Planning for Retirement Part II

Last month I covered the pension benefits offered by the government. Will they still be there 20 years from now? I am not sure, so perhaps we should be asking what our sources of retirement income are and how much we will need.

Common sources are pension plans, RRPS and other investments, savings and work. Typically, it is recommended that we will need 70% of what our earnings will be in the years just before retirement.

Currently, a retired couple receives an average of $25,000 per year from CPP and OAS. If you estimate that you will need $60,000 per year, then you need to provide for the difference of $35,000.

If you are fortunate to work for a company that offers a pension plan (not many do anymore), some or all of the difference will be made up from your pension plan.

The income from your RRSPs will also provide for the difference. Review the risk level of your mutual fund plan annually and ensure that it is well diversified. The bubble in 2000 and the recession in 2008 have not been kind to my plan and my risk level was conservative. Making contributions is great but you need to review the performance of your plan.

Retirement income can come from other sources of investment. If you invest outside of your RRSP plan, make sure to do your due diligence. If the return on a proposed investment seems too good to be true, consult a professional or walk away. The investment scandals with Bernard Madoff in the United States and of Earl Jones in Montreal robbed many retirees of their retirement income. Real estate is an attractive investment, which can be sold or can provide rental income.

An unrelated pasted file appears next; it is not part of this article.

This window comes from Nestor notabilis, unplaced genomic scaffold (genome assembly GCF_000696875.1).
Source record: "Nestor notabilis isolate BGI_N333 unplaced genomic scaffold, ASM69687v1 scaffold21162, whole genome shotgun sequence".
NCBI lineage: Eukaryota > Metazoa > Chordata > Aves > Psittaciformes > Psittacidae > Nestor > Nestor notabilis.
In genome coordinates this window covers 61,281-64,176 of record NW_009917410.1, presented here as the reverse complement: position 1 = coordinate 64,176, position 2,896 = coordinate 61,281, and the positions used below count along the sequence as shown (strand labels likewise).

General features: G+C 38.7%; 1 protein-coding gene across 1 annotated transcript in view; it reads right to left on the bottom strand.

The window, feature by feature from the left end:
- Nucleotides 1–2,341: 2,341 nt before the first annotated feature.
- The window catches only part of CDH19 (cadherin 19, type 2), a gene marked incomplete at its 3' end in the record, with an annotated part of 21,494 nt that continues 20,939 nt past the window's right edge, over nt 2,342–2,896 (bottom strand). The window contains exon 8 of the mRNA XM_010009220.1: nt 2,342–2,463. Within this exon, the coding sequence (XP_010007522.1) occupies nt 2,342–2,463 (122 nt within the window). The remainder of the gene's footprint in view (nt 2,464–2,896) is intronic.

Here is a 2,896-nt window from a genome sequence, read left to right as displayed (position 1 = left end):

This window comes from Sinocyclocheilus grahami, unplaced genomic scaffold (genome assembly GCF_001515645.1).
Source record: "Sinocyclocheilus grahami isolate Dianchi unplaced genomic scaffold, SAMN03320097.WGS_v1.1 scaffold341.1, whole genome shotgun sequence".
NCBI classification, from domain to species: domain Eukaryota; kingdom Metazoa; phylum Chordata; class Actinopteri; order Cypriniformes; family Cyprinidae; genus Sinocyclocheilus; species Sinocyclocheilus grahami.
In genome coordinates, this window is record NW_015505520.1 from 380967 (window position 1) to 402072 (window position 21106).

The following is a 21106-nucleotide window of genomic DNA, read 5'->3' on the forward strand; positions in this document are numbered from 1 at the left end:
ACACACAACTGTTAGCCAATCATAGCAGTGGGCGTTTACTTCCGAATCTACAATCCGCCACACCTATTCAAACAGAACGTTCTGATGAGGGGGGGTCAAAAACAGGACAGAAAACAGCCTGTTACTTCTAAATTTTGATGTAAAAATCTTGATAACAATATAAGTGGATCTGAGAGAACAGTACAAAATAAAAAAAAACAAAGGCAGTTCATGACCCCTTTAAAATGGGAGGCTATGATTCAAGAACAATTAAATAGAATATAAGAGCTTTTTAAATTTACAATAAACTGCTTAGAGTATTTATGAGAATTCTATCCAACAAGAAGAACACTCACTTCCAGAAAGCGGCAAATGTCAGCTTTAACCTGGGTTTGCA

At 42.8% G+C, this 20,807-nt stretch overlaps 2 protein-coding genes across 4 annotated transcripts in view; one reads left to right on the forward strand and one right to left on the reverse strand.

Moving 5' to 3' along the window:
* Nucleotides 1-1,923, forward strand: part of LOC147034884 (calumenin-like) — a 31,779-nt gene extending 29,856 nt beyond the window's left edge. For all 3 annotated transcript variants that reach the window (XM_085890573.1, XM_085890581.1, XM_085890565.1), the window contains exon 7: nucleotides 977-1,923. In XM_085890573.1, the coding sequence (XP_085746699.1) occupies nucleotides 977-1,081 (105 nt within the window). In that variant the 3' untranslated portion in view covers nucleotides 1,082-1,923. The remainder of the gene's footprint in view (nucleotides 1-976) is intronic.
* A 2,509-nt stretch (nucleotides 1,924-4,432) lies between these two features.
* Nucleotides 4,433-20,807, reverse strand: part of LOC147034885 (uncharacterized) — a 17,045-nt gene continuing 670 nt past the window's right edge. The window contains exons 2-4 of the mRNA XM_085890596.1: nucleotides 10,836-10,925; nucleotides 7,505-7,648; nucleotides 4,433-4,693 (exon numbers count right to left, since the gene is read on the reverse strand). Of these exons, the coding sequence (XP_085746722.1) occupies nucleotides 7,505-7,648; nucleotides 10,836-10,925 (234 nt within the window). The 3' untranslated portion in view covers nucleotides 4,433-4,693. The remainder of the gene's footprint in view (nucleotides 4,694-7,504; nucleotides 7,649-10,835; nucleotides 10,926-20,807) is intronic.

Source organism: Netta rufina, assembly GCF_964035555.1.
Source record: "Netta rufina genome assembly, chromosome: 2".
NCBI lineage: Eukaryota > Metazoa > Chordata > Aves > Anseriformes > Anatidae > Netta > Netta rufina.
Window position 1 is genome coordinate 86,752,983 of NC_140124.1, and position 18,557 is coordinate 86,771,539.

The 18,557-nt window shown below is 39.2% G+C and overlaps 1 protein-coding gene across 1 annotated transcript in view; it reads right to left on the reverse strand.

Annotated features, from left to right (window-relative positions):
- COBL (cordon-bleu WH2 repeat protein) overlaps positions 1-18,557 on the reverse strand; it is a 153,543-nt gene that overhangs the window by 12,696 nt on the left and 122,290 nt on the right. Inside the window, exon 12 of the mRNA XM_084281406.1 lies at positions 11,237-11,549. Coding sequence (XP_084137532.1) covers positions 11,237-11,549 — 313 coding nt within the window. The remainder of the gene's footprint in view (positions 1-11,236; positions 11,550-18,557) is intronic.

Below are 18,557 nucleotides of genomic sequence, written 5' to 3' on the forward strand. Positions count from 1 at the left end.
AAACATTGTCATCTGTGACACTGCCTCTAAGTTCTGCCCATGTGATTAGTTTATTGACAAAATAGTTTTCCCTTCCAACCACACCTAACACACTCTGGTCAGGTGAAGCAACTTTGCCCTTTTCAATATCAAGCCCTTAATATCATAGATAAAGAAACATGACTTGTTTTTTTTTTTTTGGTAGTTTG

The family home and the children … The sooner your children are independent, the better for your retirement plan. As soon as the children have left, sell your home and downsize (they won’t be tempted to move back). The additional income can then be invested and retirement will become more of a reality!

Let’s not forget about work! Maybe not full-time, but part-time work is a good transition into retirement and getting used to being with your spouse more often.